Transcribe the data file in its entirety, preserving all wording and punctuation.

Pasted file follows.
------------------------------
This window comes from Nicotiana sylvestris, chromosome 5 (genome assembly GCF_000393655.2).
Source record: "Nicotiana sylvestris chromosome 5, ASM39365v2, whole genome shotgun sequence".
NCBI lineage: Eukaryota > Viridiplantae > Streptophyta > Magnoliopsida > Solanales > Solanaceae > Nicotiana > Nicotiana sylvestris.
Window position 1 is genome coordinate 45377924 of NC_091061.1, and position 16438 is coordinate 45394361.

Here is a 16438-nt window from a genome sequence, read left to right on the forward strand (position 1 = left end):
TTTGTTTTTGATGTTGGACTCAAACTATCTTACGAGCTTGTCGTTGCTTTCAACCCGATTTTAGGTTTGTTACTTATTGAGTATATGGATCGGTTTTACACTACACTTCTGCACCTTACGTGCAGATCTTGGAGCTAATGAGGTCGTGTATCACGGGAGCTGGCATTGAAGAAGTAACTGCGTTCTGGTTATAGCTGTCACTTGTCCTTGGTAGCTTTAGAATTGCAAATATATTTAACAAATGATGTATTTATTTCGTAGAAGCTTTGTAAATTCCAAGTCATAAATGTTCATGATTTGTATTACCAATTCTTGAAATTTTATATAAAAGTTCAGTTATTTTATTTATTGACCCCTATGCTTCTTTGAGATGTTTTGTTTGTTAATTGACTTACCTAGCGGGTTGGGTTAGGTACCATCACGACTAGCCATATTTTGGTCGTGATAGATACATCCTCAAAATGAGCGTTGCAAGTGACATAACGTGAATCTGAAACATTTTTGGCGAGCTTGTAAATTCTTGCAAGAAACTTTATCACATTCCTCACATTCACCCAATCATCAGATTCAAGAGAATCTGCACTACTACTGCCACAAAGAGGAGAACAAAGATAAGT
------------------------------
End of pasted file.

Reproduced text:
This window comes from Nicotiana sylvestris, chromosome 5 (genome assembly GCF_000393655.2).
Source record: "Nicotiana sylvestris chromosome 5, ASM39365v2, whole genome shotgun sequence".
NCBI lineage: Eukaryota > Viridiplantae > Streptophyta > Magnoliopsida > Solanales > Solanaceae > Nicotiana > Nicotiana sylvestris.
Window position 1 is genome coordinate 45377924 of NC_091061.1, and position 16438 is coordinate 45394361.

Here is a 16438-nt window from a genome sequence, read left to right on the forward strand (position 1 = left end):
TTTGTTTTTGATGTTGGACTCAAACTATCTTACGAGCTTGTCGTTGCTTTCAACCCGATTTTAGGTTTGTTACTTATTGAGTATATGGATCGGTTTTACACTACACTTCTGCACCTTACGTGCAGATCTTGGAGCTAATGAGGTCGTGTATCACGGGAGCTGGCATTGAAGAAGTAACTGCGTTCTGGTTATAGCTGTCACTTGTCCTTGGTAGCTTTAGAATTGCAAATATATTTAACAAATGATGTATTTATTTCGTAGAAGCTTTGTAAATTCCAAGTCATAAATGTTCATGATTTGTATTACCAATTCTTGAAATTTTATATAAAAGTTCAGTTATTTTATTTATTGACCCCTATGCTTCTTTGAGATGTTTTGTTTGTTAATTGACTTACCTAGCGGGTTGGGTTAGGTACCATCACGACTAGCCATATTTTGGTCGTGATAGATACATCCTCAAAATGAGCGTTGCAAGTGACATAACGTGAATCTGAAACATTTTTGGCGAGCTTGTAAATTCTTGCAAGAAACTTTATCACATTCCTCACATTCACCCAATCATCAGATTCAAGAGAATCTGCACTACTACTGCCACAAAGAGGAGAACAAAGATAAGT